1. People Who Want to Reform Marijuana Laws Are Mostly Not "Pro-Marijuana"

55% of Americans want marijuana legalization – and polls have recently found majority support in not just the places you’d expect but even in states like Florida, Texas, Indiana, Ohio and Louisiana.

Yet the media still often refers to people who are in favor of marijuana law reform as “pro-marijuana”. Just because someone supports reforming marijuana laws doesn’t mean that they encourage its use or have even tried it themselves. Most people are primarily concerned about the tax dollars and human potential squandered by arresting 750,000 people in the U.S. every year for marijuana.

And besides, contrary to conventional wisdom, reform would not necessarily lead to increased marijuana use. The U.S. has some of the highest rates of marijuana use, despite some of the harshest marijuana laws – while the Netherlands, which effectively decriminalized marijuana decades ago, has consistently much lower rates. And study after study has found that marijuana use has not increased in U.S. states that legalized medical marijuana.

2. Not Funny: Predictable Puns and Cheesy Stoner Images

I can’t tell you how many hundreds of times I’ve come across an otherwise serious news article about, say, the 20 million Americans who have been arrested for marijuana possession – only to feel sick to my stomach when I notice the frivolous pun-filled headline. What other serious human rights, public health, or racial justice issue do we treat this way?

(The Washington Post’s Jamie Fuller recently called out pun-addicted headline writers in her piece “Opinions on marijuana are evolving. Pot puns definitely aren’t”.)

To make matters worse, news editors have yet to shake their reliance on absurd caricatures. Even though half of all American adults have used marijuana, it seems as if every article or TV news story about marijuana policy is overshadowed by over-the-top photos or B-roll of someone dressed up as a giant marijuana leaf. I know a lot of people who smoke marijuana – and as far as I can tell they’re not sporting the marijuana-themed tutus I’m seeing every day in the media.

That's why the Drug Policy Alliance has endeavored to provide media outlets with ready-to-use stock photos of everyday people who use marijuana. These images are examples of the type of photos that media could be using when doing a story about marijuana legalization – patients who use marijuana to relieve debilitating pain, or people losing their homes and their jobs because of a marijuana arrest. We are making these photos open license and free to use for non-commercial editorial purposes, and we hope they will help make the jobs of editors easier and the content more relevant.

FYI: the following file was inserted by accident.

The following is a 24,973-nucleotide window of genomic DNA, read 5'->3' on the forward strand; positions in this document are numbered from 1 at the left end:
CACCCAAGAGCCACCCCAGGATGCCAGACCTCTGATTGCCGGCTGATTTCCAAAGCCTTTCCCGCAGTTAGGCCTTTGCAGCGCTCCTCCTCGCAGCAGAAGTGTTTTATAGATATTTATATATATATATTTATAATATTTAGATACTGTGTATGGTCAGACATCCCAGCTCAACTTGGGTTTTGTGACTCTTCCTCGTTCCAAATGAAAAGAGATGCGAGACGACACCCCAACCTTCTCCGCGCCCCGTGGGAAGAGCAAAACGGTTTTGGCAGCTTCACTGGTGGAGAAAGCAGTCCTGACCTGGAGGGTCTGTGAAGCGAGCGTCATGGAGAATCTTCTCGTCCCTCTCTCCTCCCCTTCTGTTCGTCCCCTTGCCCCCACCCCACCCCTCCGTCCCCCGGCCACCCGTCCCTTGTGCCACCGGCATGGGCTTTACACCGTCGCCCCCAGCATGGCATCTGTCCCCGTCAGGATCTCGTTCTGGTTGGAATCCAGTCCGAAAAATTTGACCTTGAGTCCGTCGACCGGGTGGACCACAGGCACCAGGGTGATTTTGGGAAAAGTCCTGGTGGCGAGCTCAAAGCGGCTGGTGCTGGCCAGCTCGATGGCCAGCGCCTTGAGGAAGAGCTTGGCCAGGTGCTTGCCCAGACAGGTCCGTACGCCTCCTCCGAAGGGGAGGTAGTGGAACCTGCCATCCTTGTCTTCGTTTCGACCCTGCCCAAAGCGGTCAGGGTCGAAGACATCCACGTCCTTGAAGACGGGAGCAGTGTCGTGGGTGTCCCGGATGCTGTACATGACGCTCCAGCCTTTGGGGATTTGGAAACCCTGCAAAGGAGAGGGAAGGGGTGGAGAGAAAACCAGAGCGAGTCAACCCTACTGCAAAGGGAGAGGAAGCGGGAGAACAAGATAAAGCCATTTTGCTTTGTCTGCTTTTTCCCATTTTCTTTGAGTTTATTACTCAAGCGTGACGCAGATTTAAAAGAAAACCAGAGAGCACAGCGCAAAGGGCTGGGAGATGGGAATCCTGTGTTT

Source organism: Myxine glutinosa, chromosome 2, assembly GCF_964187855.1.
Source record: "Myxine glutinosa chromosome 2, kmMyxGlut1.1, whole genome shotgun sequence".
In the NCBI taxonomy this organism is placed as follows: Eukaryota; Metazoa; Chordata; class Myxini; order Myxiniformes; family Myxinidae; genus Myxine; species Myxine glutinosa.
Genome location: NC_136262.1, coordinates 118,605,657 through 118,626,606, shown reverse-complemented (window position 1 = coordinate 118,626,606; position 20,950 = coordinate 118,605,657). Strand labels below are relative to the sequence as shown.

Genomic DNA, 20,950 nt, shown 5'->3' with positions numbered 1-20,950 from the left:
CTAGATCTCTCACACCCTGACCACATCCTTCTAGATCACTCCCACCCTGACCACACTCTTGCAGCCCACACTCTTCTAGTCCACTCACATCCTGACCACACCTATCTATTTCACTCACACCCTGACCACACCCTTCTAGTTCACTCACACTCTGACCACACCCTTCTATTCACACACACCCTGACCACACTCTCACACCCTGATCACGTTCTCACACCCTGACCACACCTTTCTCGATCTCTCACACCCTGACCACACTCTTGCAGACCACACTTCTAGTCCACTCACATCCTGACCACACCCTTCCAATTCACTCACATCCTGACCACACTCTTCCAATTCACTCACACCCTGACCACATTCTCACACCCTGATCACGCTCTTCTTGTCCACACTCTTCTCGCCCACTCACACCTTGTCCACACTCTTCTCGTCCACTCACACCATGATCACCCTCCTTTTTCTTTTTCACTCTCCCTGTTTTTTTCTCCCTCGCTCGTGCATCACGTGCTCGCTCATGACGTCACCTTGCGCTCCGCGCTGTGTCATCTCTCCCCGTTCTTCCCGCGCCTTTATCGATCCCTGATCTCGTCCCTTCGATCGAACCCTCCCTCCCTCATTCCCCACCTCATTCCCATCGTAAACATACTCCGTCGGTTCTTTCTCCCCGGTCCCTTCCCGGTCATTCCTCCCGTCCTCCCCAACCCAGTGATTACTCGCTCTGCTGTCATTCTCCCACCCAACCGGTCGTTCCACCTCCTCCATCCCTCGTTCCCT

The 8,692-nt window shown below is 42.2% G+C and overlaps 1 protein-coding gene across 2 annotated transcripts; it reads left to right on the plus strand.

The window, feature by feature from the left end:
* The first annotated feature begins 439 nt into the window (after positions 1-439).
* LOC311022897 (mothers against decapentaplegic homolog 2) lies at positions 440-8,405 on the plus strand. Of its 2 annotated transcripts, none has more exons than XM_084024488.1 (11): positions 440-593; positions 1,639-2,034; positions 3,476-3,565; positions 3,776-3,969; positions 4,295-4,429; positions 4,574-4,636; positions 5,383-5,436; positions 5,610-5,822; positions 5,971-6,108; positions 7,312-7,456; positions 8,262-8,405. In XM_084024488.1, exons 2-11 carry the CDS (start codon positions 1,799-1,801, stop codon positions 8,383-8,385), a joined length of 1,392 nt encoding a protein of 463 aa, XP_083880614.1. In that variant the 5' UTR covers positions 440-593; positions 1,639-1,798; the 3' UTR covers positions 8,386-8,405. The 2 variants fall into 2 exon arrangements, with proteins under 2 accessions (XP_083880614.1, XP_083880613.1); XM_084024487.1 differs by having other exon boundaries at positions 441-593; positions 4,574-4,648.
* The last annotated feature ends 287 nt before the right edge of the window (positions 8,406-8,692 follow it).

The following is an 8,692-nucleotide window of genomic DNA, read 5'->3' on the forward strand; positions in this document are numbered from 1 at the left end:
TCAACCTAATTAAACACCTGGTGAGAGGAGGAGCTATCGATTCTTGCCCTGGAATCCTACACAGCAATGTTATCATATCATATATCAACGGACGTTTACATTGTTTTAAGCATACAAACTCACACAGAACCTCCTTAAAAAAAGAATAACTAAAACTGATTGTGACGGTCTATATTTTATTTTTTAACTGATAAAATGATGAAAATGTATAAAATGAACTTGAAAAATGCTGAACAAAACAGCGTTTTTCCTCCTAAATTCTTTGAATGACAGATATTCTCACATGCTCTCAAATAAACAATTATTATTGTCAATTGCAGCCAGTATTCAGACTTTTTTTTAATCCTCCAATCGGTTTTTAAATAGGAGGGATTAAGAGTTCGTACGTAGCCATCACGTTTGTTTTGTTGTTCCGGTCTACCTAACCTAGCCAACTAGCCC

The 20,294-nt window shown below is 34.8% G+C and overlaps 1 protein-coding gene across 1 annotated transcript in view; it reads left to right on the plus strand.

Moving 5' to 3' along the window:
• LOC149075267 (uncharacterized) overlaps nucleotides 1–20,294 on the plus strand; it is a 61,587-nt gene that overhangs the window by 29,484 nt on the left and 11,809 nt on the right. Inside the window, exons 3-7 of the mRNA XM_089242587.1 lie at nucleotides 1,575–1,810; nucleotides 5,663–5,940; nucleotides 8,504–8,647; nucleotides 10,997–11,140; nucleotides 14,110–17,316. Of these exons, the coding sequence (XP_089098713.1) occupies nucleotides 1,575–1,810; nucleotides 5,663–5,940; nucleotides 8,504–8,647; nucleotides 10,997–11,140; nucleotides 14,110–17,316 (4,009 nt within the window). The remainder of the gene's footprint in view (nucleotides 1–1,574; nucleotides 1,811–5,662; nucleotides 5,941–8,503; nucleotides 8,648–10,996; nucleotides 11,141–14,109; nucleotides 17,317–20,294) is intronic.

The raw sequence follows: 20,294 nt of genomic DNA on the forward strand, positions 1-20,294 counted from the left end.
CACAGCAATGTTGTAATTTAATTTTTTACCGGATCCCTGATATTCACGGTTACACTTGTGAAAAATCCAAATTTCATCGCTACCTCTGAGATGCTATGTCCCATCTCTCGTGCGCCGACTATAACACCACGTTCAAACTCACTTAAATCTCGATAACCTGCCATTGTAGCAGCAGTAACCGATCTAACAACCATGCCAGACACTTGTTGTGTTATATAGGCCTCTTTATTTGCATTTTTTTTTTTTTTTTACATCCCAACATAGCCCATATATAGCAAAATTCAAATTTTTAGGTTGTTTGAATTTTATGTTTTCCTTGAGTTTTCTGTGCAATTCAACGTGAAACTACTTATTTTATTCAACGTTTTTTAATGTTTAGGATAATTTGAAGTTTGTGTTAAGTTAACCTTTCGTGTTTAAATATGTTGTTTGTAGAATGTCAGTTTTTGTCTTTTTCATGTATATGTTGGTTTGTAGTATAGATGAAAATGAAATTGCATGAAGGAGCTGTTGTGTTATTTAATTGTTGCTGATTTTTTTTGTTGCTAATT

3. Decriminalization and Legalization: They Mean Different Things

Despite their vast differences, much of the media apparently thinks “decriminalization” and “legalization” are the same thing.

Decriminalization eliminates criminal penalties for drug use or possession. Roughly two dozen countries, and dozens of U.S. cities and states, have taken steps toward decriminalization. Yet decriminalization alone does nothing to end the criminalization of people who grow, produce, distribute, sell or share drugs. Thus it does not address many of the greatest harms of prohibition – massive illicit markets, high levels of crime, corruption and violence, and the harmful health consequences of drugs produced in the absence of regulatory oversight.

Legalization could more accurately be called “legal regulation.” Legalization includes decriminalization of drug use, but goes much further by legally regulating and taxing production, distribution and sale. In 2012, Colorado and Washington voters made their states the first political jurisdictions anywhere in the world to legally regulate marijuana, and in 2013 Uruguay became the first country to do so.